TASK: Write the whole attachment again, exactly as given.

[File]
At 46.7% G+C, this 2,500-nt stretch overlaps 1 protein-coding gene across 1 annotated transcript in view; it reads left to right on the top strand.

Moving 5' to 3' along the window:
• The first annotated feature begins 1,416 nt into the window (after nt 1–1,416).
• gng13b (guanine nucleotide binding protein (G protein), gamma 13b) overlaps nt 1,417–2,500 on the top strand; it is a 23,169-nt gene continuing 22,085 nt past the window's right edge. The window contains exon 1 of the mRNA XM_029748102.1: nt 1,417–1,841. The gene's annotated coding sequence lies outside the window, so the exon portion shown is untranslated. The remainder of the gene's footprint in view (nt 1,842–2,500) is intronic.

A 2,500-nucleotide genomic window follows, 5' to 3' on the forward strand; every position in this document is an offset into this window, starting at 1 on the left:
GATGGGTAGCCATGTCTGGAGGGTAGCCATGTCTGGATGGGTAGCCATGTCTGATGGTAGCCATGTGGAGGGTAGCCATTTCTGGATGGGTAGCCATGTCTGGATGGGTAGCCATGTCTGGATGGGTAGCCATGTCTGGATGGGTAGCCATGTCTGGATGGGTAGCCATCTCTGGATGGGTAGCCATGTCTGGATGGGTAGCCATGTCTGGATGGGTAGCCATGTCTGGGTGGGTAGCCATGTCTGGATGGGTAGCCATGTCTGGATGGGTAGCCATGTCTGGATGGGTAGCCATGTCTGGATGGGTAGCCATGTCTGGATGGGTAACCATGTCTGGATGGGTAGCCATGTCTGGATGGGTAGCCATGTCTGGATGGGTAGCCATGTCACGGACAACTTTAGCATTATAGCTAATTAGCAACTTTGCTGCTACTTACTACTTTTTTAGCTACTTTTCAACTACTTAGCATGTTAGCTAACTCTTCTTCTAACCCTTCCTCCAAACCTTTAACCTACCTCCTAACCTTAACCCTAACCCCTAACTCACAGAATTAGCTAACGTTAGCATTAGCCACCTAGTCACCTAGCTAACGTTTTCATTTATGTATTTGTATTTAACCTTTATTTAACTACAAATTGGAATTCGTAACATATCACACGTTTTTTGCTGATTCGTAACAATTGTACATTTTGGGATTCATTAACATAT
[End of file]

At 46.7% G+C, this 2,500-nt stretch overlaps 1 protein-coding gene across 1 annotated transcript in view; it reads left to right on the top strand.

Moving 5' to 3' along the window:
• The first annotated feature begins 1,416 nt into the window (after nt 1–1,416).
• gng13b (guanine nucleotide binding protein (G protein), gamma 13b) overlaps nt 1,417–2,500 on the top strand; it is a 23,169-nt gene continuing 22,085 nt past the window's right edge. The window contains exon 1 of the mRNA XM_029748102.1: nt 1,417–1,841. The gene's annotated coding sequence lies outside the window, so the exon portion shown is untranslated. The remainder of the gene's footprint in view (nt 1,842–2,500) is intronic.

A 2,500-nucleotide genomic window follows, 5' to 3' on the forward strand; every position in this document is an offset into this window, starting at 1 on the left:
GATGGGTAGCCATGTCTGGAGGGTAGCCATGTCTGGATGGGTAGCCATGTCTGATGGTAGCCATGTGGAGGGTAGCCATTTCTGGATGGGTAGCCATGTCTGGATGGGTAGCCATGTCTGGATGGGTAGCCATGTCTGGATGGGTAGCCATGTCTGGATGGGTAGCCATCTCTGGATGGGTAGCCATGTCTGGATGGGTAGCCATGTCTGGATGGGTAGCCATGTCTGGGTGGGTAGCCATGTCTGGATGGGTAGCCATGTCTGGATGGGTAGCCATGTCTGGATGGGTAGCCATGTCTGGATGGGTAGCCATGTCTGGATGGGTAACCATGTCTGGATGGGTAGCCATGTCTGGATGGGTAGCCATGTCTGGATGGGTAGCCATGTCACGGACAACTTTAGCATTATAGCTAATTAGCAACTTTGCTGCTACTTACTACTTTTTTAGCTACTTTTCAACTACTTAGCATGTTAGCTAACTCTTCTTCTAACCCTTCCTCCAAACCTTTAACCTACCTCCTAACCTTAACCCTAACCCCTAACTCACAGAATTAGCTAACGTTAGCATTAGCCACCTAGTCACCTAGCTAACGTTTTCATTTATGTATTTGTATTTAACCTTTATTTAACTACAAATTGGAATTCGTAACATATCACACGTTTTTTGCTGATTCGTAACAATTGTACATTTTGGGATTCATTAACATAT